YOU STAND IN A ROOM staring at ruined flooring, missing electrical devices, no light fixture, and wires hanging out in other areas. The door and window trims are recessed and partly buried under drywall, and lumps of rough plaster are on the walls. A mountain of garbage sits in your driveway. It’s been two months of dirt and disruption. The worker demands full payment. The contract that you signed, with his first name and your full name and address, reads, “Install drywall and tape in back room: total $1,000.00—$600 deposit, balance on completion.”
In this scenario, the worker installed drywall and tape. He didn’t finish the plaster and sanding, nor did he paint, as these services were not included. He didn’t deal with any trims, and left them in place. He didn’t protect the flooring he assumed you would replace anyway. He never removed garbage as garbage removal wasn’t stipulated. He worked in sporadic fits of a few hours here and there because no time frame was given. You could end up in court, but with slim chance of success—the contractor has fulfilled his contractual obligations. Phrases like “we talked about”, or “you said you would”, or “verbal agreement”, or “common sense”mean nothing.
He wasn’t bound to do anything more than follow the letter of the original written agreement. Both the material cost of a hundred bucks and his time were already paid with the $600 deposit. He can walk away smiling if he wants. But your wound is self-inflicted. The fact is, anything not expressly included in a contract can be said to be excluded. The scope of work is intended to document what all parties have in mind, leaving little undefined.
Methods, materials, timings, quantities, processes, costs, and warranties should all be included in the scope of work. It should fully identify all parties, with a methodical timeline of events outlining the work involved, including clearly defined payment and hold back landmarks (i.e., money that remains unpaid until certain conditions are met). The process for extras and what-ifs should also be stated clearly. No one should be paid in advance of the work they perform at any stage. Deposits are good faith placeholders and should be tiny tokens, except where special order or custom built fixtures are involved. The same applies to “startup” costs:the contractor can show up, demand a big payment stating it’s required for materials, and then disappear.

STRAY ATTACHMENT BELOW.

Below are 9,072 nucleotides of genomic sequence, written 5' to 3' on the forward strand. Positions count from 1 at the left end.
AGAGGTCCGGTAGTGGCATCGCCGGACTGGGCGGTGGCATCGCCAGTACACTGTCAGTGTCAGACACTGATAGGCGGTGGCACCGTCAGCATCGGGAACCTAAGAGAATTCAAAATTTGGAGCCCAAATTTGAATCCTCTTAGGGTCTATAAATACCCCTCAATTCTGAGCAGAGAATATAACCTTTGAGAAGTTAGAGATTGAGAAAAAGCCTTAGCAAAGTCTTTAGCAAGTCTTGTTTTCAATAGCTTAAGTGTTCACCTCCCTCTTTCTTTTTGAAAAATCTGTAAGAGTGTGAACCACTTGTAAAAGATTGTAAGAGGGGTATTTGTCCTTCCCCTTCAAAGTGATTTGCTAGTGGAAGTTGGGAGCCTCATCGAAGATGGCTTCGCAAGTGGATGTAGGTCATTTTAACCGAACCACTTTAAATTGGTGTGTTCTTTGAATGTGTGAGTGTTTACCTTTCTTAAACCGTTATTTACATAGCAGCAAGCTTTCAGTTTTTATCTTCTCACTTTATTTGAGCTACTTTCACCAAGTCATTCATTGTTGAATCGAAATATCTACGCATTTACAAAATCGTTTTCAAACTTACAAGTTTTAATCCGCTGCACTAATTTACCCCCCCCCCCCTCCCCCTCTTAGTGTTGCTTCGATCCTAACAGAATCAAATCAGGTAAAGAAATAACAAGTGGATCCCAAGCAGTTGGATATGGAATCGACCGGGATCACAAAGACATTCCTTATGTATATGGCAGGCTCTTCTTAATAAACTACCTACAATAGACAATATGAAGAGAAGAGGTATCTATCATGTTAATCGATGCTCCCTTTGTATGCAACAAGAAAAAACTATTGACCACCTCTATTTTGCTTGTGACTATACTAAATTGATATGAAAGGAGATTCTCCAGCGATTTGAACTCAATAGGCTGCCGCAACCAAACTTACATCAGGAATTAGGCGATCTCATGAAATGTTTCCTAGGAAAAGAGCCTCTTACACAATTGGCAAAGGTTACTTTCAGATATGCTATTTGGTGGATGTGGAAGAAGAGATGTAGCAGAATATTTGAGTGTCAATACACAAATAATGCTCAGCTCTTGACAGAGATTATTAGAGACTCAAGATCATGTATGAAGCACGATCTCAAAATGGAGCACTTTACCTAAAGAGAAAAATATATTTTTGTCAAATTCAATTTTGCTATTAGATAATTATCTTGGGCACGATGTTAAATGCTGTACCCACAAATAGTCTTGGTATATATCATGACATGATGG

Payment upon delivery of materials is more appropriate. Finishing and fixture items should be clearly identified and costed, or else allowance lines included, like,“Install standard 32” x 19” bathroom vanity w/sink with purchase allowance of $400 total.” This allows the contractor to be flexible in pricing a job before all the finish details are in. And this way, the customer can budget and go shopping for their preferences with sizes and quantities in hand.
Standard daily practices should also be stipulated,like, “Clean and remove debris from job site daily,” or, “Toilet to be left functioning nightly except as requirements.” Outlining an estimated time frame for completions a best practice. Contract law is its own field for specialists, but a good example of an informal bathroom renovation agreement is posted on The Point’s website: www.thepointhamilton.wordpress.com.
Homeowners and contractors alike should be interested in protecting themselves fully, even when paying cash. Knowledge is the most important tool in the box.
By Darrell Jennings
THE POINT JUNE/JULY 2018